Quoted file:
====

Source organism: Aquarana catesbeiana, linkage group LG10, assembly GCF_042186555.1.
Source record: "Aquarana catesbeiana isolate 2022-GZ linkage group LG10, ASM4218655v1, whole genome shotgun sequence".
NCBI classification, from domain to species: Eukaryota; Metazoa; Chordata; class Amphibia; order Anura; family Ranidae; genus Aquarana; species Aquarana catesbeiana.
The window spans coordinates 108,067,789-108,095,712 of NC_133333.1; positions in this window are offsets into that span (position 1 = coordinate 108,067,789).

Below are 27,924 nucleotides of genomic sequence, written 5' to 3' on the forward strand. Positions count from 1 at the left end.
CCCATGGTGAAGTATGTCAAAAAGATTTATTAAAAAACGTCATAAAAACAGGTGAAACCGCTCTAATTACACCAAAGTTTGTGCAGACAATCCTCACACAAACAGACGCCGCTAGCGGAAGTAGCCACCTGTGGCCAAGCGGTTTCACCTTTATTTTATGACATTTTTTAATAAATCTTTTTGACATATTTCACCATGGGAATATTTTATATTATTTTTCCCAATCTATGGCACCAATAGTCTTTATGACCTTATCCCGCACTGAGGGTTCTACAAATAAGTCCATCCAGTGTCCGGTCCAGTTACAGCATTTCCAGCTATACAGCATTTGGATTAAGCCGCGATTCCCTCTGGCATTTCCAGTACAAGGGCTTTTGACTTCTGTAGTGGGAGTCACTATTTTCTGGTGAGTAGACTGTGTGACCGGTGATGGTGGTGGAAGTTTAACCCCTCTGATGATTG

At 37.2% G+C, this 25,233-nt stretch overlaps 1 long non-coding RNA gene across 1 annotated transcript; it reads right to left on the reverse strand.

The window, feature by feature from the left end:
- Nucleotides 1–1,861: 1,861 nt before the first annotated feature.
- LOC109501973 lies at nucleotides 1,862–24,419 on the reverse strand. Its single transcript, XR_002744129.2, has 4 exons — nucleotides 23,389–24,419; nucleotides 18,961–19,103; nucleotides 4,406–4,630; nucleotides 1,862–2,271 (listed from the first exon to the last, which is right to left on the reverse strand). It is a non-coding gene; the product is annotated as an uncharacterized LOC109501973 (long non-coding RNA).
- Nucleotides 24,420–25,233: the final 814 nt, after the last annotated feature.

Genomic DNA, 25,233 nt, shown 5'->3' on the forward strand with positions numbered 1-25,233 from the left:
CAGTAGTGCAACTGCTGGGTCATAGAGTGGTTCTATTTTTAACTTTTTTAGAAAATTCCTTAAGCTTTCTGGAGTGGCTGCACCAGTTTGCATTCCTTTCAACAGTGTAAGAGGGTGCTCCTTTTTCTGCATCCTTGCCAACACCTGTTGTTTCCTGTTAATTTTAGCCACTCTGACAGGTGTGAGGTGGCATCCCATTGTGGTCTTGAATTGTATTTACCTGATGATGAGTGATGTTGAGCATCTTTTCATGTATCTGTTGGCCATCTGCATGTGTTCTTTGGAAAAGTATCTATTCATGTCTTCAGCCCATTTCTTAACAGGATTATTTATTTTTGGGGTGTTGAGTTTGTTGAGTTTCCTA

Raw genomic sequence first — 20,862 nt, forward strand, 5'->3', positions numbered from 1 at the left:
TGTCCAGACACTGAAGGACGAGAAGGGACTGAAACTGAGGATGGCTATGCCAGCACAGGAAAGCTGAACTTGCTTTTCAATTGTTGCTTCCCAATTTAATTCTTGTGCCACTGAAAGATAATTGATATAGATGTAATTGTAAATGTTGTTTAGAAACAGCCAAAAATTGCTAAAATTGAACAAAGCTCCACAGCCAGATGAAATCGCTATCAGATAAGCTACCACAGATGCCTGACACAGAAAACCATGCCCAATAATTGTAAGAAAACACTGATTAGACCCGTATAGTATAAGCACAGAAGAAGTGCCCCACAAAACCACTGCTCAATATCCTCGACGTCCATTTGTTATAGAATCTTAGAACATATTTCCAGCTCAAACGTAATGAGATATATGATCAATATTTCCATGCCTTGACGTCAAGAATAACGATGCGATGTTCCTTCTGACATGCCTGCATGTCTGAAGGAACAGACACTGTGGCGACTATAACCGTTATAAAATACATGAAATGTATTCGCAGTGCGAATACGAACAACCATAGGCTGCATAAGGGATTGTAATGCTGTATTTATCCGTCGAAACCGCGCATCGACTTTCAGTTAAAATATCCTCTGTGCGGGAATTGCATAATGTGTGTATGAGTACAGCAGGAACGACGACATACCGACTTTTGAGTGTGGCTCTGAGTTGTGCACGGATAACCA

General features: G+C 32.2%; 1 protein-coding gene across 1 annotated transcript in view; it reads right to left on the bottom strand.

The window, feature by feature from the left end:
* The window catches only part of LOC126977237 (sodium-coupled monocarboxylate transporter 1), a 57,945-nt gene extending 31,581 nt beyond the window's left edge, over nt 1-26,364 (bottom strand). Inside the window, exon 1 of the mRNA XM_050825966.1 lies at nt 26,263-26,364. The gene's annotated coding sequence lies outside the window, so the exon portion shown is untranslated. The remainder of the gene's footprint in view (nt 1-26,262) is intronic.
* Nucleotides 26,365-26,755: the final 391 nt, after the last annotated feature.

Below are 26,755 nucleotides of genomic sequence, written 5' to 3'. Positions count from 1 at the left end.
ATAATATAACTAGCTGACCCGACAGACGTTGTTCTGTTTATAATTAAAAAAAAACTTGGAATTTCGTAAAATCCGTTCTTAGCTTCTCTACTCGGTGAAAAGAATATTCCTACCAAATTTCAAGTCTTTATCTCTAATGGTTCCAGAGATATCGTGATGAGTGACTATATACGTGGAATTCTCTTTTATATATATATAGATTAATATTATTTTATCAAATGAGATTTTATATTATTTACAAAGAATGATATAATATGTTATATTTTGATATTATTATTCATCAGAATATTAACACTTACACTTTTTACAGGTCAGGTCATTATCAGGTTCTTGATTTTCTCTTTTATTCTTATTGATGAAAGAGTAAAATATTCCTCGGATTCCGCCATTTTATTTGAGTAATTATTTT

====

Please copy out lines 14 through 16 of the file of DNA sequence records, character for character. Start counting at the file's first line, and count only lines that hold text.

Raw genomic sequence first — 20,862 nt, forward strand, 5'->3', positions numbered from 1 at the left:
TGTCCAGACACTGAAGGACGAGAAGGGACTGAAACTGAGGATGGCTATGCCAGCACAGGAAAGCTGAACTTGCTTTTCAATTGTTGCTTCCCAATTTAATTCTTGTGCCACTGAAAGATAATTGATATAGATGTAATTGTAAATGTTGTTTAGAAACAGCCAAAAATTGCTAAAATTGAACAAAGCTCCACAGCCAGATGAAATCGCTATCAGATAAGCTACCACAGATGCCTGACACAGAAAACCATGCCCAATAATTGTAAGAAAACACTGATTAGACCCGTATAGTATAAGCACAGAAGAAGTGCCCCACAAAACCACTGCTCAATATCCTCGACGTCCATTTGTTATAGAATCTTAGAACATATTTCCAGCTCAAACGTAATGAGATATATGATCAATATTTCCATGCCTTGACGTCAAGAATAACGATGCGATGTTCCTTCTGACATGCCTGCATGTCTGAAGGAACAGACACTGTGGCGACTATAACCGTTATAAAATACATGAAATGTATTCGCAGTGCGAATACGAACAACCATAGGCTGCATAAGGGATTGTAATGCTGTATTTATCCGTCGAAACCGCGCATCGACTTTCAGTTAAAATATCCTCTGTGCGGGAATTGCATAATGTGTGTATGAGTACAGCAGGAACGACGACATACCGACTTTTGAGTGTGGCTCTGAGTTGTGCACGGATAACCA

General features: G+C 32.2%; 1 protein-coding gene across 1 annotated transcript in view; it reads right to left on the bottom strand.